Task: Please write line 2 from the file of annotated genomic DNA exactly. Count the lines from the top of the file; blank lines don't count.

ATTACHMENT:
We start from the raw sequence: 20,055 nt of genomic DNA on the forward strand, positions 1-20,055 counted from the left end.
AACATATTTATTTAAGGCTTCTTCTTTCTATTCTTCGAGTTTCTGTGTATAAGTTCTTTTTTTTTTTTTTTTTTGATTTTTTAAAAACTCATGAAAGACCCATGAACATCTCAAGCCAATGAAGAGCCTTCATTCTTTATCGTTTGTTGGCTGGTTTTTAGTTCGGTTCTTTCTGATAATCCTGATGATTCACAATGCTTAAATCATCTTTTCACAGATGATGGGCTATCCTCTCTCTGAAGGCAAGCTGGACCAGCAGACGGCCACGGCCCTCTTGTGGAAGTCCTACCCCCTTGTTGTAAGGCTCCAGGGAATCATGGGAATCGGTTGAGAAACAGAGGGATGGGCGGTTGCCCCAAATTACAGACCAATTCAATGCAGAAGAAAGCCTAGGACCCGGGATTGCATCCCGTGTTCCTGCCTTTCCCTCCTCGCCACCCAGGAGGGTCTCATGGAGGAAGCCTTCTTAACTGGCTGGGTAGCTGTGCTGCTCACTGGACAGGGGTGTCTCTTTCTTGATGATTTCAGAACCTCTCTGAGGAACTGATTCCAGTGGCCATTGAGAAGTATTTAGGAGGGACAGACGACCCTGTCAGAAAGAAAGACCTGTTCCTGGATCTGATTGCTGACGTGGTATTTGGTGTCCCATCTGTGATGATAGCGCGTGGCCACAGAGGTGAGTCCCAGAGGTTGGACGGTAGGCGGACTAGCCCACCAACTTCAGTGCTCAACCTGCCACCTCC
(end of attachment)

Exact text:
AACATATTTATTTAAGGCTTCTTCTTTCTATTCTTCGAGTTTCTGTGTATAAGTTCTTTTTTTTTTTTTTTTTTGATTTTTTAAAAACTCATGAAAGACCCATGAACATCTCAAGCCAATGAAGAGCCTTCATTCTTTATCGTTTGTTGGCTGGTTTTTAGTTCGGTTCTTTCTGATAATCCTGATGATTCACAATGCTTAAATCATCTTTTCACAGATGATGGGCTATCCTCTCTCTGAAGGCAAGCTGGACCAGCAGACGGCCACGGCCCTCTTGTGGAAGTCCTACCCCCTTGTTGTAAGGCTCCAGGGAATCATGGGAATCGGTTGAGAAACAGAGGGATGGGCGGTTGCCCCAAATTACAGACCAATTCAATGCAGAAGAAAGCCTAGGACCCGGGATTGCATCCCGTGTTCCTGCCTTTCCCTCCTCGCCACCCAGGAGGGTCTCATGGAGGAAGCCTTCTTAACTGGCTGGGTAGCTGTGCTGCTCACTGGACAGGGGTGTCTCTTTCTTGATGATTTCAGAACCTCTCTGAGGAACTGATTCCAGTGGCCATTGAGAAGTATTTAGGAGGGACAGACGACCCTGTCAGAAAGAAAGACCTGTTCCTGGATCTGATTGCTGACGTGGTATTTGGTGTCCCATCTGTGATGATAGCGCGTGGCCACAGAGGTGAGTCCCAGAGGTTGGACGGTAGGCGGACTAGCCCACCAACTTCAGTGCTCAACCTGCCACCTCC